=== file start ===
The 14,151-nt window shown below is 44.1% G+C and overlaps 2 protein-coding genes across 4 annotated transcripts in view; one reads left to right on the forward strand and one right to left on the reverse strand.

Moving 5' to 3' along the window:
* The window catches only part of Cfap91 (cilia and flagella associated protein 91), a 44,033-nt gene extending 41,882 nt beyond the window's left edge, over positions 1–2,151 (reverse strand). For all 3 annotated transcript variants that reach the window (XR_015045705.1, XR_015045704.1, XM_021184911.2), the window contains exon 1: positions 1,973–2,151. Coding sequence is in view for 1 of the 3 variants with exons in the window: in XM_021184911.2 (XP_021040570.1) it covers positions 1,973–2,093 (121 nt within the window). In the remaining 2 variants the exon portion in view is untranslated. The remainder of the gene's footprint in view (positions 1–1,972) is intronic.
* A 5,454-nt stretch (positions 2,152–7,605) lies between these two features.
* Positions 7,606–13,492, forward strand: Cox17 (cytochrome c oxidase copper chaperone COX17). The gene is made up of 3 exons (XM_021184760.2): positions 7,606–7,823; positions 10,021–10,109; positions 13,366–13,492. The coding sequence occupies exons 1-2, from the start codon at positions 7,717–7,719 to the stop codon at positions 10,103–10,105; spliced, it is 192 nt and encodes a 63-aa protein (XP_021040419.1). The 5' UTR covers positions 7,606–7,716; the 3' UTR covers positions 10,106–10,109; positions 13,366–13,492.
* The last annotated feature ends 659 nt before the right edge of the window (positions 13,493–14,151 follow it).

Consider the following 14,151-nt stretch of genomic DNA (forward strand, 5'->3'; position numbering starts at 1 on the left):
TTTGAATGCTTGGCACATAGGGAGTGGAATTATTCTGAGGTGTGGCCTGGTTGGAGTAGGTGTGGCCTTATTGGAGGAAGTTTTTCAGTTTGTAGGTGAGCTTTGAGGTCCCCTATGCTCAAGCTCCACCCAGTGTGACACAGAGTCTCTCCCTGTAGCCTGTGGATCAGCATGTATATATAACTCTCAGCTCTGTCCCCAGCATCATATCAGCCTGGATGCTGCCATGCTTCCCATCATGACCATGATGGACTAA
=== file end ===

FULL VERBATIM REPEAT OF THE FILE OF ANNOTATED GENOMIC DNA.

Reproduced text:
The 14,151-nt window shown below is 44.1% G+C and overlaps 2 protein-coding genes across 4 annotated transcripts in view; one reads left to right on the forward strand and one right to left on the reverse strand.

Moving 5' to 3' along the window:
* The window catches only part of Cfap91 (cilia and flagella associated protein 91), a 44,033-nt gene extending 41,882 nt beyond the window's left edge, over positions 1–2,151 (reverse strand). For all 3 annotated transcript variants that reach the window (XR_015045705.1, XR_015045704.1, XM_021184911.2), the window contains exon 1: positions 1,973–2,151. Coding sequence is in view for 1 of the 3 variants with exons in the window: in XM_021184911.2 (XP_021040570.1) it covers positions 1,973–2,093 (121 nt within the window). In the remaining 2 variants the exon portion in view is untranslated. The remainder of the gene's footprint in view (positions 1–1,972) is intronic.
* A 5,454-nt stretch (positions 2,152–7,605) lies between these two features.
* Positions 7,606–13,492, forward strand: Cox17 (cytochrome c oxidase copper chaperone COX17). The gene is made up of 3 exons (XM_021184760.2): positions 7,606–7,823; positions 10,021–10,109; positions 13,366–13,492. The coding sequence occupies exons 1-2, from the start codon at positions 7,717–7,719 to the stop codon at positions 10,103–10,105; spliced, it is 192 nt and encodes a 63-aa protein (XP_021040419.1). The 5' UTR covers positions 7,606–7,716; the 3' UTR covers positions 10,106–10,109; positions 13,366–13,492.
* The last annotated feature ends 659 nt before the right edge of the window (positions 13,493–14,151 follow it).

Consider the following 14,151-nt stretch of genomic DNA (forward strand, 5'->3'; position numbering starts at 1 on the left):
TTTGAATGCTTGGCACATAGGGAGTGGAATTATTCTGAGGTGTGGCCTGGTTGGAGTAGGTGTGGCCTTATTGGAGGAAGTTTTTCAGTTTGTAGGTGAGCTTTGAGGTCCCCTATGCTCAAGCTCCACCCAGTGTGACACAGAGTCTCTCCCTGTAGCCTGTGGATCAGCATGTATATATAACTCTCAGCTCTGTCCCCAGCATCATATCAGCCTGGATGCTGCCATGCTTCCCATCATGACCATGATGGACTAA